The USDA Announces Final Rule on U.S. Hemp Production
The U.S. Department of Agriculture released its Final Rule on Hemp Production on January 16th, 2021. Read the final rule here.
We are excited to see improvements in comparison to the Interim Final Rule, but as will always be the case, there is more work to be done to improve hemp industry guidelines for everyone.
Stakeholders’ comments were taken into account to make several positive changes, including:
- The testing window has been increased from 15 days to 30 days. This will give Tribes and state departments of agriculture two additional weeks to get lab results to growers.
- Tribes and Ag Departments may use testing methods that vary from the USDA guidance as long as those procedures meet the standards in the final rule. (Labs may use Liquid Chromatography, but will still need to report the THC-A levels.)
- Allows for remediation of crops that test above 0.3% THC to hopefully limit the destruction of crops.
- Creates a 1% threshold for negligent violations. This means if a crop is less than 1% THC, the grower is not considered culpable. But states and Tribes may decide how they wish to handle repeat violations.
- States and Tribes will have the freedom to develop their own sampling plan regarding how many plants per crop must be sampled.
- Centers of research and higher education institutions will be able to sample crops using their own unique plan. They must be confident that 95% of their plants are below the 0.3% THC threshold.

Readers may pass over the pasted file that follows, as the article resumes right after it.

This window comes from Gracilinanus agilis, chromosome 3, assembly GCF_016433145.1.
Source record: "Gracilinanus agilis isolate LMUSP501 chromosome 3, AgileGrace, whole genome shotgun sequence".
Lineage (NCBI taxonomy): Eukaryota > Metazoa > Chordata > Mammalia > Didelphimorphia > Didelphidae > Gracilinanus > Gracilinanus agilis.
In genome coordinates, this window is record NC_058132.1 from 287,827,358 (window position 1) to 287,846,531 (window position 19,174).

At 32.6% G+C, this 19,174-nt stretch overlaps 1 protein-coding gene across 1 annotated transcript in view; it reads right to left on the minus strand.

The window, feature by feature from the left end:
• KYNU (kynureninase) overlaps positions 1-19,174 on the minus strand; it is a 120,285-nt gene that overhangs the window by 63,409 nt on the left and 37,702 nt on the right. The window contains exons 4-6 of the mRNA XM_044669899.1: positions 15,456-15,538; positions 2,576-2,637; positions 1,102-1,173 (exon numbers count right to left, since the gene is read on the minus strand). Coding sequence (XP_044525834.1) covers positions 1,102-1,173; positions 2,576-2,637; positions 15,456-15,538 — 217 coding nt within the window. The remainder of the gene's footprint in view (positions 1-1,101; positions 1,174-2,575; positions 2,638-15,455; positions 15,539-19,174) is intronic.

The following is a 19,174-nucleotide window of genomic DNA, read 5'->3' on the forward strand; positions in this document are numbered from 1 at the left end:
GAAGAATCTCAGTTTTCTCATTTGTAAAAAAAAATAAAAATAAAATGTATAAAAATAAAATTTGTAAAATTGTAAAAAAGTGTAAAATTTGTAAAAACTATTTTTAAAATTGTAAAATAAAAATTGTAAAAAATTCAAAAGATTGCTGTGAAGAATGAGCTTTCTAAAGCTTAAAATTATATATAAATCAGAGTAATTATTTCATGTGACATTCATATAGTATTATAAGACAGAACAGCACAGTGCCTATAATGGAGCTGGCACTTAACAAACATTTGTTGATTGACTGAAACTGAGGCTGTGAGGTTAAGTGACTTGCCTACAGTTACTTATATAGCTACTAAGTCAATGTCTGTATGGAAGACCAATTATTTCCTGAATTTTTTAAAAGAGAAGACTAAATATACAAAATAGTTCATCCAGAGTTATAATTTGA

Here are some policies that didn’t change. These are policies that many stakeholders opposed.
- State testing of crops will require a sample to be taken from the top 5-8 inches of a flowering stem or cola. Many stakeholders requested that sampling be relevant to the final product, like homogenized or using the full weight of the plant.
- Labs will still have to register with the DEA, and meet the requirements set out by the DEA. However, labs have until Dec 31, 2022 to comply with those guidelines.
- The new guidelines do not establish a standard measurement of uncertainty, so that can still vary from lab to lab.
There is a lot of information to digest in this 300 page document, but for the most part, states will have some freedom to change their plans as they see fit. The USDA maintains it’s right to audit state plans, but overall we don’t think USDA will have too much regulating to do on the federal level.
While we still have much work to do, bringing hemp to mainstream America is becoming more of a reality each day!